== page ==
Freddie Mac, the second-largest provider of funding for U.S. home mortgages, will raise some fees on loans it finances, a sign it sees greater risks even for borrowers making regular payments.
The company, struggling to recover from the worst housing slump since the 1930s, will raise some so-called "delivery fees" in March to cover increased risks on loans covering large portions of a property's value, according to a bulletin dated Monday on its website.
The fees are charged to lenders, but will likely raise costs on many loans for both purchases and refinancings, including those already funded by Freddie Mac.
While Freddie Mac said its increases would generally have little impact on monthly payments -- perhaps less than $10 -- they may further chill refinancings that have already had a tepid response to record low interest rates, analysts said. Borrowers have been unable to refinance as banks tacked on additional requirements and property values eroded
"I fail to understand the logic of this policy when the agencies already own the credit risk, and the borrowers are making payments," said Paul Norris, head of structured bonds at Dwight Asset Management in Burlington, Vermont. "The last thing we need is more people giving up, more strategic defaults, and more delinquent loans."
While lower rates make a loan more affordable, they don't always reduce mortgage risk, a Freddie Mac spokesman said.
A BALANCING ACT
The move highlights the balance the government-chartered "agency" must make between protecting taxpayer funds as the housing market teeters, and providing the credit needed to preserve a fading recovery.
In September 2008, the U.S. government seized Freddie Mac and rival Fannie Mae and placed them in conservatorship. Since then, they've required more than $150 billion in capital from the U.S. Treasury to cover credit-related losses and the cost of dividends paid back to taxpayers.
Among changes, Freddie Mac will generally raise fees by 0.25 of a percentage point to 0.75 percentage point on mortgages with a combination of high loan-to-value ratios and/or lower credit scores.
However, even the most creditworthy borrowers would be affected unless they put 25 percent down, up from the 20 percent that has long been the minimum equity needed to escape the need for mortgage insurance.
"This makes 75 percent the new 80 percent," said Scott Buchta, head of investment strategy at Braver Stern Securities in Chicago, of the maximum loan taken without added fees.
One of the major changes is to account for properties with second liens, the spokesman said. Home equity loans and credit lines boost combined loan-to-value ratios, which when high, have a huge negative impact on loan performance, according to Amherst Securities' strategist Laurie Goodman.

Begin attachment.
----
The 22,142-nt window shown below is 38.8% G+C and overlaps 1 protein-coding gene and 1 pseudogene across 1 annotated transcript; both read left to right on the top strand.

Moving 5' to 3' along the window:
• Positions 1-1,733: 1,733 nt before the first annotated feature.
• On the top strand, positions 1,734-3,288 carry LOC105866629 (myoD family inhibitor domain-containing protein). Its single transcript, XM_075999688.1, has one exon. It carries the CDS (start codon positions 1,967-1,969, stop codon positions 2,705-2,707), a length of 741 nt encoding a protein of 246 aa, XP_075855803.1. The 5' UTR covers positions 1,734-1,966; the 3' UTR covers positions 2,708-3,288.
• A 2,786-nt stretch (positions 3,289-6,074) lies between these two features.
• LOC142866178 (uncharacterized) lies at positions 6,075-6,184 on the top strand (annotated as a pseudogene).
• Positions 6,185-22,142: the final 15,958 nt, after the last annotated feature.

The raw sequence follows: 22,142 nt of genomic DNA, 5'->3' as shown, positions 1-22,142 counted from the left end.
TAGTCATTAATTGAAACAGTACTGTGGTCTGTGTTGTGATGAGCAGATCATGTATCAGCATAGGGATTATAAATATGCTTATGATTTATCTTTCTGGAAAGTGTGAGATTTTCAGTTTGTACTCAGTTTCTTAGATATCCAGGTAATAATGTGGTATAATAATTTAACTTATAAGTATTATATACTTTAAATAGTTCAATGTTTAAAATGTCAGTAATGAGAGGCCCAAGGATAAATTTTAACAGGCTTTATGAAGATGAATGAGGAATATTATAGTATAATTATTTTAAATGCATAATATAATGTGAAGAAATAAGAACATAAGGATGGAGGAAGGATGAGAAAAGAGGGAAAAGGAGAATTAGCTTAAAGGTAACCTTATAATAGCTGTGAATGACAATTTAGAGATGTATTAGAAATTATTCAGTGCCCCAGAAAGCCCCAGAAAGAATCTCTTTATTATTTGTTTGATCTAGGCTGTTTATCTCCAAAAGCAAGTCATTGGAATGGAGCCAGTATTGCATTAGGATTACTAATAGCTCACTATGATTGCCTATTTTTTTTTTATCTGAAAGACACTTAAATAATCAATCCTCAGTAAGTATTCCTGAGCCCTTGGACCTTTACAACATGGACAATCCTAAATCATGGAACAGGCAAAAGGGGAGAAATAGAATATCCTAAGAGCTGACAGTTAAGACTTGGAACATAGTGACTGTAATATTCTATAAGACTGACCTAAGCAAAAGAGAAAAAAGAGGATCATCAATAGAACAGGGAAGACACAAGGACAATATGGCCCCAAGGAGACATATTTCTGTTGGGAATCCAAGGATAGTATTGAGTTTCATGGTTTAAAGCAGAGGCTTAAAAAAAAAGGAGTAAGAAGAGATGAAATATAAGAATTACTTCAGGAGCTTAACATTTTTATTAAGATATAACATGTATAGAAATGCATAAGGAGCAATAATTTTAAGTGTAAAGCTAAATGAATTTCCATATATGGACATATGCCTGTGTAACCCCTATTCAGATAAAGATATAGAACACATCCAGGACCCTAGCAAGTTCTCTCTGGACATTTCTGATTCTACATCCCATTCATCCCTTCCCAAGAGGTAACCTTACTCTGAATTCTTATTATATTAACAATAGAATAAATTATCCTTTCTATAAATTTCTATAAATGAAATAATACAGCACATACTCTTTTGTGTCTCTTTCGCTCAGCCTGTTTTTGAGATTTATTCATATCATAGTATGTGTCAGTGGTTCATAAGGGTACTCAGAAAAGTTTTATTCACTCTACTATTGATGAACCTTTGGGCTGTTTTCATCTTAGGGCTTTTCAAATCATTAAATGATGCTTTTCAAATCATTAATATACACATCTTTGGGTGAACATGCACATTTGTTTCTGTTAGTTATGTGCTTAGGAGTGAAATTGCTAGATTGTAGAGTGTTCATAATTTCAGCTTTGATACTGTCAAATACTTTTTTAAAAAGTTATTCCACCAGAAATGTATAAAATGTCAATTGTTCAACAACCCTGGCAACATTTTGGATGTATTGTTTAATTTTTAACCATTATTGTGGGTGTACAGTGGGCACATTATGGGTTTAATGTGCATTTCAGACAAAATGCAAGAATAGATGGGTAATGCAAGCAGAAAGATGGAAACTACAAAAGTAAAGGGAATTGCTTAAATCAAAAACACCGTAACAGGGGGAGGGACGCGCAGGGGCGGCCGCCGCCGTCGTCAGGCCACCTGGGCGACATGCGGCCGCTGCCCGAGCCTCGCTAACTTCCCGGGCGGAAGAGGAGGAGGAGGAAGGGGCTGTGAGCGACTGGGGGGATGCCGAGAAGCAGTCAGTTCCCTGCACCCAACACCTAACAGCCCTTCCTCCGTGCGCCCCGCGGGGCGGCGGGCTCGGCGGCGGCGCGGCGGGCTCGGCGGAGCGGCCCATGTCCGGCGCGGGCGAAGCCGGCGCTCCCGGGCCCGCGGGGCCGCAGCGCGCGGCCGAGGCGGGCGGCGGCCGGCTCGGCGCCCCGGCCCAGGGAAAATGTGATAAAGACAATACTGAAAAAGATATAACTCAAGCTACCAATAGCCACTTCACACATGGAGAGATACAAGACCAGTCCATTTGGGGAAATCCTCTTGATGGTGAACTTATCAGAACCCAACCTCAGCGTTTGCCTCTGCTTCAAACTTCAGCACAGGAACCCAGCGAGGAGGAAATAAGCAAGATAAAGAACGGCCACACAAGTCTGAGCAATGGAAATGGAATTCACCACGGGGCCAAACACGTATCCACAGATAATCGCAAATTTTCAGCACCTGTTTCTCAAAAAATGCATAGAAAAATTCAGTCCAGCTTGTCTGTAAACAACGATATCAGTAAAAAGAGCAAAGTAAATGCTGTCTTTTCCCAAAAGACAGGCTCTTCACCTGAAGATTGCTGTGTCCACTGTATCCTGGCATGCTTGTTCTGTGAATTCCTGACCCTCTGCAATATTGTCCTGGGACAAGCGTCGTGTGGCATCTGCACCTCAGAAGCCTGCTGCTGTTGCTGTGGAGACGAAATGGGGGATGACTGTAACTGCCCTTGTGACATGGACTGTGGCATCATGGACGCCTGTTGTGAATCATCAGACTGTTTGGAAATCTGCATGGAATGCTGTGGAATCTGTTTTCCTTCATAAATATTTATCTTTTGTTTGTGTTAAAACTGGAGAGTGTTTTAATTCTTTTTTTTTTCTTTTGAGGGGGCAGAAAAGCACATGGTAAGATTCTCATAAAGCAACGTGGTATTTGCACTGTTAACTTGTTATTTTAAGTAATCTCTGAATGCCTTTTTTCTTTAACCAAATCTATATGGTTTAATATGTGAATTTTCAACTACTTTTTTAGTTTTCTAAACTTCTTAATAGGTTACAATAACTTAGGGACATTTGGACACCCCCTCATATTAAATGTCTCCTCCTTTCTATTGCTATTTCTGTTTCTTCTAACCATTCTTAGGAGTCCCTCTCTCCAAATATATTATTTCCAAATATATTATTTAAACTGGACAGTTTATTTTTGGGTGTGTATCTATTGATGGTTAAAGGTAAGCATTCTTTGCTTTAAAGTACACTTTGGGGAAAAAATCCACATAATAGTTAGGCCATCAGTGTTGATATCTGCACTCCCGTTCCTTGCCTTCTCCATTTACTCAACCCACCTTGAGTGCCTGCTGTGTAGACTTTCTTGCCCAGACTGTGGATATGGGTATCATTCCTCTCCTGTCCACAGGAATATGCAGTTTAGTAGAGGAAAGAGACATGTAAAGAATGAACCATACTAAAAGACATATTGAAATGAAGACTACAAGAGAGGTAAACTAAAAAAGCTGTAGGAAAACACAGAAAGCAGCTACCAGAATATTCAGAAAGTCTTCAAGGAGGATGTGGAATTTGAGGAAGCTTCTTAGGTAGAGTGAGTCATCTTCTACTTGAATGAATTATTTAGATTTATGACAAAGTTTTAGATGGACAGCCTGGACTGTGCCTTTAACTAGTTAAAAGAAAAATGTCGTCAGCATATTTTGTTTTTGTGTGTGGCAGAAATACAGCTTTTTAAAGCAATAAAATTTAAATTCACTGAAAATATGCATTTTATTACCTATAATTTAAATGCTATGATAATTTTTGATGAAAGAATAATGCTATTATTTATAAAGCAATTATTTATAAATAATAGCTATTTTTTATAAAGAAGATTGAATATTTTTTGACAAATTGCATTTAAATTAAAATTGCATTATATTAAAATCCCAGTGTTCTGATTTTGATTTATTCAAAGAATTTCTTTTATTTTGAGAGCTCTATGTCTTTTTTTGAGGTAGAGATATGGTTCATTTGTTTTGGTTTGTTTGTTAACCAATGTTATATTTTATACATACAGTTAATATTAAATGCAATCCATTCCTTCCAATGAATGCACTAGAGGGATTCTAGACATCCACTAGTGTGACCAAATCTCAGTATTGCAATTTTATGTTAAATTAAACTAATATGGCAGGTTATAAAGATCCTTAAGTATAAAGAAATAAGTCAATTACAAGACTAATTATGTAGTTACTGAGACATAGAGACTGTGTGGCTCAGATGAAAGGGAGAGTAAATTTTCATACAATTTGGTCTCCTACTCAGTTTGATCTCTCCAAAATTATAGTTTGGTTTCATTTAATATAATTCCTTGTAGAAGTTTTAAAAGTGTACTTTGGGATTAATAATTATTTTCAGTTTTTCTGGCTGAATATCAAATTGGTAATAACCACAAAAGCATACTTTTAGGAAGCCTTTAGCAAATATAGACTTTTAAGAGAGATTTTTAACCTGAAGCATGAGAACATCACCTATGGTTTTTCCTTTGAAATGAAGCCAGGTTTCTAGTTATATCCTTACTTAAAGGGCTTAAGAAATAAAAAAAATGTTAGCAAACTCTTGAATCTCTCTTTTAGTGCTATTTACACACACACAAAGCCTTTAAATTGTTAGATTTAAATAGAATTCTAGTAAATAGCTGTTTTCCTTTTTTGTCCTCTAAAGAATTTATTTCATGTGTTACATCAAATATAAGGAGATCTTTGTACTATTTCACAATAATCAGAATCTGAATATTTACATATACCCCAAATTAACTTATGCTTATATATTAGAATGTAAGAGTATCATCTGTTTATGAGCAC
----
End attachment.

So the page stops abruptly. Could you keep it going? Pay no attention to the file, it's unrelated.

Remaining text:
Fannie Mae will likely follow with a similar move that will raise consumer costs, Glenn Schultz, head of structured product research at Wells Fargo Securities, said in a research note.
"We assess our pricing on an ongoing basis and make changes based on a variety of factors including the risk profile of loans sold to us and other market data," a Fannie Mae spokeswoman said in an e-mail.
FALLING HOME PRICES FORESEEN
Many economists have painted a sobering view of the housing market in recent months, expecting prices to fall further after a reprieve last year. Missteps at mortgage companies working with troubled borrowers have delayed foreclosure, creating a bigger backlog of properties that are likely to pressure home values as they hit the saturated market.
Existing home sales fell more than expected in October, the National Association of Realtors said on Tuesday.
"The changes help to ensure that we are adequately compensated for the continued provision of essential liquidity to the mortgage market, and are able to continue our support for affordable lending while being diligent stewards of taxpayer funding," Freddie Mac said in Monday's bulletin.
Charles Haldeman, Freddie Mac's chief executive officer, last month said the housing market would likely be still too weak in the next year for the government to cut its support. Freddie Mac and other government programs now provide 90 percent of all funding for U.S. home loans.
Freddie Mac stressed that the fees do not automatically result in a change to the amount a borrower pays, and added costs are likely to be "nominal."
If a lender applies a 0.25 point fee to an interest rate, it would add less than $10 to the monthly payment on a 5 percent, 30-year loan of $200,000, it estimated.
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